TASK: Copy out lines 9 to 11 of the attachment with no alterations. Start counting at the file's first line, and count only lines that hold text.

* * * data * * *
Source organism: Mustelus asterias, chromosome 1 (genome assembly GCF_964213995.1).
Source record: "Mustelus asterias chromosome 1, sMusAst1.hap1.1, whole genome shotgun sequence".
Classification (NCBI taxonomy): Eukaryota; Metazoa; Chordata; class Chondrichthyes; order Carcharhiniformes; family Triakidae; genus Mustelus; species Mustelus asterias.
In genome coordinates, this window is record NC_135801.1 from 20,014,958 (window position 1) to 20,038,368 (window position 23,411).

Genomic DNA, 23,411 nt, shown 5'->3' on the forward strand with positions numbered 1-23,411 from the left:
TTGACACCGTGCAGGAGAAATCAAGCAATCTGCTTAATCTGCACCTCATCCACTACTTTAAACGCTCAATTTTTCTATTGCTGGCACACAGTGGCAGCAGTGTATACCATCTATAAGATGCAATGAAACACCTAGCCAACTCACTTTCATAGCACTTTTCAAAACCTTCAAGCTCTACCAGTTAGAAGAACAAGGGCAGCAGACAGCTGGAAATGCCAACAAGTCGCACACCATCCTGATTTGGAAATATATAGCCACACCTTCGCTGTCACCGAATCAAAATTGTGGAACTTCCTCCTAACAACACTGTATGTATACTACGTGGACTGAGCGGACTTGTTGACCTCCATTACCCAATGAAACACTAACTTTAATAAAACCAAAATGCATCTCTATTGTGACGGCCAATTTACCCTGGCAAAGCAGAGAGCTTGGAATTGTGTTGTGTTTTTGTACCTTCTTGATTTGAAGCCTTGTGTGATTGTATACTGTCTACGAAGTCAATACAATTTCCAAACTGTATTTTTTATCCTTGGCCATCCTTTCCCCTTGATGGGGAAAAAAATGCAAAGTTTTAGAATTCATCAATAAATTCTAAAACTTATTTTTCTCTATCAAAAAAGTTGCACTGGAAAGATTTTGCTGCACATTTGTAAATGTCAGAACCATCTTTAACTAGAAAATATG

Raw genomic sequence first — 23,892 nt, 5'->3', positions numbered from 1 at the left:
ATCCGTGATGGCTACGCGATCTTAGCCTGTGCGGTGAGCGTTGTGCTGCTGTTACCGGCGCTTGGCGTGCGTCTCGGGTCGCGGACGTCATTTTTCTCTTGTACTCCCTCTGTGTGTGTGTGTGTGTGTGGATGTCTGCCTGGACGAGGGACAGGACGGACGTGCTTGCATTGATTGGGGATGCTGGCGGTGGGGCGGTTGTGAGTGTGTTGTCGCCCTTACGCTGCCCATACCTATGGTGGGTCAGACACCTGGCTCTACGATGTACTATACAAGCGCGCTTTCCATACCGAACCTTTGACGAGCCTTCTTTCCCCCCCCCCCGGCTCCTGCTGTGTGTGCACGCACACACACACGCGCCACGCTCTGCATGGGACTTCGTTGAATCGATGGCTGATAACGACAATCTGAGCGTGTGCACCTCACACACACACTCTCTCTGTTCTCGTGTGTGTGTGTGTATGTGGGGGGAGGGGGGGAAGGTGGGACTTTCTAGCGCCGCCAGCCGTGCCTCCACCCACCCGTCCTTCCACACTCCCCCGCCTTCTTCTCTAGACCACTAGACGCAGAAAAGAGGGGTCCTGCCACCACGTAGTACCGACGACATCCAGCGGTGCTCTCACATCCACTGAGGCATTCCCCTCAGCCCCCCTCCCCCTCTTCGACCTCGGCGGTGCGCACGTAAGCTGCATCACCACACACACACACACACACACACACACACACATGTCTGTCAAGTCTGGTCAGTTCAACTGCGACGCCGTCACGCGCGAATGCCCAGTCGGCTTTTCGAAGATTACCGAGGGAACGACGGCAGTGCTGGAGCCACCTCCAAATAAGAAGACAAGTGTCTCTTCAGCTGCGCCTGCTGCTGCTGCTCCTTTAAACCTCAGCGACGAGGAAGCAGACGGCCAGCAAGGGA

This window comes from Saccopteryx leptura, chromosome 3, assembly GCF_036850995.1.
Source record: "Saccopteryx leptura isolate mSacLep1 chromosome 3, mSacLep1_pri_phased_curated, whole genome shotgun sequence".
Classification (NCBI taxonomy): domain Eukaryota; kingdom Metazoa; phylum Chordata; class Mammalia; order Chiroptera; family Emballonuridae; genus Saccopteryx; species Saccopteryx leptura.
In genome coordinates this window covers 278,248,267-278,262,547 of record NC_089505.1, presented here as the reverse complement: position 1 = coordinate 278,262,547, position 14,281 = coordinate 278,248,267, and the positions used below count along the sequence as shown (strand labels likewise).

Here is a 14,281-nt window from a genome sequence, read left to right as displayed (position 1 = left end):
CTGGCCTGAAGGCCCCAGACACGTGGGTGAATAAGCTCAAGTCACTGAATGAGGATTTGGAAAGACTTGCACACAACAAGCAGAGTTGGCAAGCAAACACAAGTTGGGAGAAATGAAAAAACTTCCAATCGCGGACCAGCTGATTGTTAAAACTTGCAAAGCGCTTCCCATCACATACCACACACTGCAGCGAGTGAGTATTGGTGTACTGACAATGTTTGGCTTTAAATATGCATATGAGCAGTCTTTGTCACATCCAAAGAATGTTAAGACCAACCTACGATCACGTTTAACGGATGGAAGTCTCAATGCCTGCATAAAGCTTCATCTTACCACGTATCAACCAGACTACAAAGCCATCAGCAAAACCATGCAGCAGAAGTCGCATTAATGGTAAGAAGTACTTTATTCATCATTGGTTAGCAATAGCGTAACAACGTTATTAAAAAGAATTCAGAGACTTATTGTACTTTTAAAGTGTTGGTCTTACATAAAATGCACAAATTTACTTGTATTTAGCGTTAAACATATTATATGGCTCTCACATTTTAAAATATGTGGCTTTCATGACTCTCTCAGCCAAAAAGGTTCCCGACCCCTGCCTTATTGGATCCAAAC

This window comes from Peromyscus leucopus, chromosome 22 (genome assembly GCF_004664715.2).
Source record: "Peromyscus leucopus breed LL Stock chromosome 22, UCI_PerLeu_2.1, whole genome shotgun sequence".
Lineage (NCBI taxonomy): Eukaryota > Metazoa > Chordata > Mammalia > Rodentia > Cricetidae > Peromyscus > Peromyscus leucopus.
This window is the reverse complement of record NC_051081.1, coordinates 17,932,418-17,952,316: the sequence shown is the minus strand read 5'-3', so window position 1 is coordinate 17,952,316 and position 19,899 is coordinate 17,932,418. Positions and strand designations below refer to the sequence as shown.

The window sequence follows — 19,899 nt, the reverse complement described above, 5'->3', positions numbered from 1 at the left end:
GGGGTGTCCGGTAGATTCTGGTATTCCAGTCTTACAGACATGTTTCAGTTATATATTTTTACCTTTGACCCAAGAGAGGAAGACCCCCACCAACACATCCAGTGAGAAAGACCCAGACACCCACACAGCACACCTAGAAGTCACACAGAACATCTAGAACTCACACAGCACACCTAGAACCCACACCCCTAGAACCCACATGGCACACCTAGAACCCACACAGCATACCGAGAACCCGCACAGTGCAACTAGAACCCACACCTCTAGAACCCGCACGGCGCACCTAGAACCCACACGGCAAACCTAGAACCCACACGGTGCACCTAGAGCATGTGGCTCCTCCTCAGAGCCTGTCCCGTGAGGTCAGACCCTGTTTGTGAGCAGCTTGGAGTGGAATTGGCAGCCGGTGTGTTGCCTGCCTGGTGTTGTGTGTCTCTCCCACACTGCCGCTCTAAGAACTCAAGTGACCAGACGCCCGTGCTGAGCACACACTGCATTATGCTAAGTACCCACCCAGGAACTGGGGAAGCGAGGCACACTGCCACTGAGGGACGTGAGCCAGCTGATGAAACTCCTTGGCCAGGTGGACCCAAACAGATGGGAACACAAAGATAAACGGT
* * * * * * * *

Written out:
This window comes from Saccopteryx leptura, chromosome 3, assembly GCF_036850995.1.
Source record: "Saccopteryx leptura isolate mSacLep1 chromosome 3, mSacLep1_pri_phased_curated, whole genome shotgun sequence".
Classification (NCBI taxonomy): domain Eukaryota; kingdom Metazoa; phylum Chordata; class Mammalia; order Chiroptera; family Emballonuridae; genus Saccopteryx; species Saccopteryx leptura.